Triathlon can be a fun and rewarding pursuit for any age athlete. Getting your child into the sport has numerous health benefits, both physical and mental. Overuse injuries often detract from the positive experience of becoming an athlete. Fortunately, a majority of injuries are preventable by taking care to focus on the few problems that lead to most overuse injuries in endurance athletes.
Much like you wouldn’t let your child play in traffic or ride without a helmet, it is equally important to follow two rules of overuse injuries:
1. Overuse injuries occur when exercise demands exceed the athlete’s endurance capacity
2. Overuse injuries occur when exercise demands exceed the athlete’s core strength
What is core strength?
The core comprises a series of muscles that stabilize the chest, abdomen, and pelvis so that the arms and legs can generate power. Without the core, the spine would be unstable, and trying to turn the pedals would have the same effect as firing a cannon from a rowboat—instead of pushing down on the pedals, the leg would move the hip and pelvis off of the saddle.
In my sports medicine practice, the majority of leg overuse injuries are associated with weakness of the hip muscles and many shoulder overuse injuries are associated with weak shoulder blade stabilizers.
In swimming, if the core is not used for the body roll and the shoulder blade stabilizers are weak, then the rotator cuff is placed under undue strain, leading to injury. Similarly, if the core doesn’t support the pelvis when running or cycling, the hips and knees take on an extra load to keep everything stable, leading to injury.
Special care should be given to conditioning of the core muscles as part of training. Not only will core stability help prevent injury, a strong core will also improve speed. Core strength is not just the sit-ups that we did in high school. Core strength should provide stability while you are moving your arms and legs. In other words, strengthening relies upon machines that only add weight, rather core strength should be done on equipment that will require you to also keep your balance.
As an example, consider the push-up. You can make it harder by placing your feet on a stability ball, or you hands on a foam roller. To increase the difficulty, remove stability by placing a balance board under your hands or a basketball in each hand.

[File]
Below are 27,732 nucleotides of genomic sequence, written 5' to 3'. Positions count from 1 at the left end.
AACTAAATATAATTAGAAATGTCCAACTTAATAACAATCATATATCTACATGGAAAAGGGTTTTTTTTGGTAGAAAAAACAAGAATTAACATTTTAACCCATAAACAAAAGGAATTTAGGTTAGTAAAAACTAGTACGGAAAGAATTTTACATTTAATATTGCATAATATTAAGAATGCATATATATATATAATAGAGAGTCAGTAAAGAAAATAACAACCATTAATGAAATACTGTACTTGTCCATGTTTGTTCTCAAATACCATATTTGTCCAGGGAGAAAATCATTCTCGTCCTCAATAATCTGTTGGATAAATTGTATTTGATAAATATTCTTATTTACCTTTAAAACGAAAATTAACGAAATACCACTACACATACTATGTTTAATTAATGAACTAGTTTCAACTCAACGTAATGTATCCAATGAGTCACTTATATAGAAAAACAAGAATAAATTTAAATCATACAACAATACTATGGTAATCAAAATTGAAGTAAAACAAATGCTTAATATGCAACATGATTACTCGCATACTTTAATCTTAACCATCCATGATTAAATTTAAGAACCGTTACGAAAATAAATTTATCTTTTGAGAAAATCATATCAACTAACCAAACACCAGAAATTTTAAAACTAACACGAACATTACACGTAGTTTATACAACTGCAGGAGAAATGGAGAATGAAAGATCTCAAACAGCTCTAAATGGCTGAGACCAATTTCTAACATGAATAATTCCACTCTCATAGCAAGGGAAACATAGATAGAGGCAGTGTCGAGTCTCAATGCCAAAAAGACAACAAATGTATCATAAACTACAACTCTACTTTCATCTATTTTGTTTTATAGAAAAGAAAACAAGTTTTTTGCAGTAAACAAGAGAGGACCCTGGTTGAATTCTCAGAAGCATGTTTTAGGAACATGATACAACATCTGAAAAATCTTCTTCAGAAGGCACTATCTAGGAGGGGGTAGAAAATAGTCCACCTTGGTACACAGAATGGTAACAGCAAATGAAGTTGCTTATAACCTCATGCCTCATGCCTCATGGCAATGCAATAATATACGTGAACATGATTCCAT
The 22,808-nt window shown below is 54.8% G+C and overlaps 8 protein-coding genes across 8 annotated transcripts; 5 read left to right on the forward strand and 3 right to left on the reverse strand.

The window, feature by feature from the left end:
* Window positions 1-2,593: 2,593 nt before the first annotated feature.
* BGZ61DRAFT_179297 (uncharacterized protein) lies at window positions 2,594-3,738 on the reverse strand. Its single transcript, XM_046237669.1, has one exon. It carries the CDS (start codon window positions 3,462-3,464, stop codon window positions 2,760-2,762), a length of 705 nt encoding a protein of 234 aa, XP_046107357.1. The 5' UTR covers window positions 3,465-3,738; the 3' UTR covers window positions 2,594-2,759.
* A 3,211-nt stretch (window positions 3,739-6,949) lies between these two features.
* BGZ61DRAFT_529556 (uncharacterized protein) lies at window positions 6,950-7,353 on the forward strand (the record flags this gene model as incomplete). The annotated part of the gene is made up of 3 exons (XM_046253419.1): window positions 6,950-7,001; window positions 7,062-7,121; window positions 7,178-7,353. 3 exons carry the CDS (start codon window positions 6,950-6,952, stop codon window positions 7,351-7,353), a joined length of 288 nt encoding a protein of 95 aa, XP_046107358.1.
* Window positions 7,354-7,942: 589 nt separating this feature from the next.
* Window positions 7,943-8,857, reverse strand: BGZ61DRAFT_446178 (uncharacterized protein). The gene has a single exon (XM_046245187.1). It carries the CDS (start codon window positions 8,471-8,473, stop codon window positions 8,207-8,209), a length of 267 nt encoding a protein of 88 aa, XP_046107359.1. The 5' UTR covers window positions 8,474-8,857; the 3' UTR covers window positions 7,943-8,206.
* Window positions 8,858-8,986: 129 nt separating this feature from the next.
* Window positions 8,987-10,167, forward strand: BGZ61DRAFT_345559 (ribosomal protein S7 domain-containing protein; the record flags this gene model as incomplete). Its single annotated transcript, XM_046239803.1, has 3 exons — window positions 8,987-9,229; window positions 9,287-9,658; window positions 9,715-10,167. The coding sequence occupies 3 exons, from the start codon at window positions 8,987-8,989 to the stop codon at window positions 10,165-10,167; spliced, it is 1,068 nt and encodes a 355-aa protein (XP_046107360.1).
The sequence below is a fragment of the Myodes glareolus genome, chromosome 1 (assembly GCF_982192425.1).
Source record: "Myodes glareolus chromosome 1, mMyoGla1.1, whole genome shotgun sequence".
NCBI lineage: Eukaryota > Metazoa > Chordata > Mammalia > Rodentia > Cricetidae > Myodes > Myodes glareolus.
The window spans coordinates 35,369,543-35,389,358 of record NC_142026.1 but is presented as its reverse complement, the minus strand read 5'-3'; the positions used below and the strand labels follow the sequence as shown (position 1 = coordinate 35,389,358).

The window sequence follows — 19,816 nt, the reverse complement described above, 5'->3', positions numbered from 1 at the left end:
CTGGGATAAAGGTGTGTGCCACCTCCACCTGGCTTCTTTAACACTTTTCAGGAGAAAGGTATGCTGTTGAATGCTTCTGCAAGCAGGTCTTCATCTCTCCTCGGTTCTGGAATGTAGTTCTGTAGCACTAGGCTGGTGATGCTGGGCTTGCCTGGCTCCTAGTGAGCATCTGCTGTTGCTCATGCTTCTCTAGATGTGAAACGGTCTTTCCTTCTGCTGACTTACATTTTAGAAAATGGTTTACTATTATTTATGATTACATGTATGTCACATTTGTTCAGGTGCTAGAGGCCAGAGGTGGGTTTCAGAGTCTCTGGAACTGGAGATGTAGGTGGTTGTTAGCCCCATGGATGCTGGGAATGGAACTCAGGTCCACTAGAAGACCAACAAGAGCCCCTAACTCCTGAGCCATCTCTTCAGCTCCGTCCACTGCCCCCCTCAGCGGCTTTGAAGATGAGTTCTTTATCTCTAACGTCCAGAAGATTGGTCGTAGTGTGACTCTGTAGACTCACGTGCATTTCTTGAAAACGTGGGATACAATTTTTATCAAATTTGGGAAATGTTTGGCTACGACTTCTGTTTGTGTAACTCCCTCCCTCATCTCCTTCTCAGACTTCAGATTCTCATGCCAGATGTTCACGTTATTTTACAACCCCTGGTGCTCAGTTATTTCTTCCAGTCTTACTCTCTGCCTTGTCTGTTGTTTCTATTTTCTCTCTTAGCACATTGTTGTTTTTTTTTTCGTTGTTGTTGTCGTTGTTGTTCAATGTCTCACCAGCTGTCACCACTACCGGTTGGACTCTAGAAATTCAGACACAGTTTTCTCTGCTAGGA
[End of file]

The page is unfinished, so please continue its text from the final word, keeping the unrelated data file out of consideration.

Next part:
There are many options for increasing core stability with your exercises, including balance boards, standing on foam pads, stability balls, and suspension trainers.
But shouldn’t my child’s endurance be good?
There are many factors that affect how long someone can go before they start to get tired. Fatigue frequently affects the smaller and weaker muscles first, leading to a breakdown of the stabilizing muscles and altering biomechanics. Common causes of fatigue include exercise induced asthma, anemia, and poor nutrition.
Exercise induced asthma is frequently asymptomatic. Common symptoms, which occur only about half the time, include shortness of breath, coughing, or wheezing with exercise. Often, a maximal exercise test is needed to induce changes in lung function.
If your muscles don’t get an adequate amount of carbohydrate during exercise, they will also become fatigued. Having a sound nutrition plan for both exercise and recovery is important. Keep in mind, not every athlete uses energy the same. At any given pace, one runner might use all of the slow twitch fibers and some of her fast twitch fibers, while another might not even be using all of her slow twitch fibers. Since the fast twitch fibers fatigue easily, it is important to know if, and when, you are dipping into this important resource. If you do use some fast twitch fibers, then you need to be more vigilant with recovery nutrition.
Every athlete needs to replace what was lost during exercise, especially fluids, carbohydrate and protein. Consuming 1 gram of carbohydrate per kilogram of body weight and 0.3 grams of protein per kilogram of body weight will help to restore muscle glycogen. This combination should be consumed immediately after a workout and again at one hour after a workout. When the weather is hot, check weight before and after and replace the difference with water (1 pound equals 16 ounces).
Finally, its never too early to focus on recovery. Sore, tight muscles lead to altered biomechanics and can change running gait. Utilizing recovery techniques such as foam rolling, hot/cold water baths, cool down (high cadence spins at the end of the ride), and recovery nutrition can all help to decrease exercise-induced muscle soreness.
In an ideal world, athletes would not push through injuries and would give themselves the necessary time to heal. In reality, that never seems to hold true; nice weather, training schedules, and training partners tend to push us through mild aches and pains and into injury. Focusing on the elements of injuries that can be prevented through proper training and evaluation prior to undertaking a new sport will help keep you moving pain free and faster.
Michael Ross, MD is a sports medicine physician who has been treating endurance athletes for over a decade. He has been a team physician for numerous professional cycling teams. He also runs the Rothman Institute Performance Lab, a medical and scientific exercise testing and training facility in Bryn Mawr, Pennsylvania. He has written two books on training and sports medicine for endurance athletes as well as multiple scientific papers. He has been an invited speaker at USA cycling and consulted for several bicycle companies to provide the optimum fit. He is an avid triathlete himself who has qualified for short course triathlon nationals several times. When he is not at work or spending time with his family he can be found on the trails and the roads around Philadelphia. www.rothmaninstitute.com/physicians/michael-j-ross-md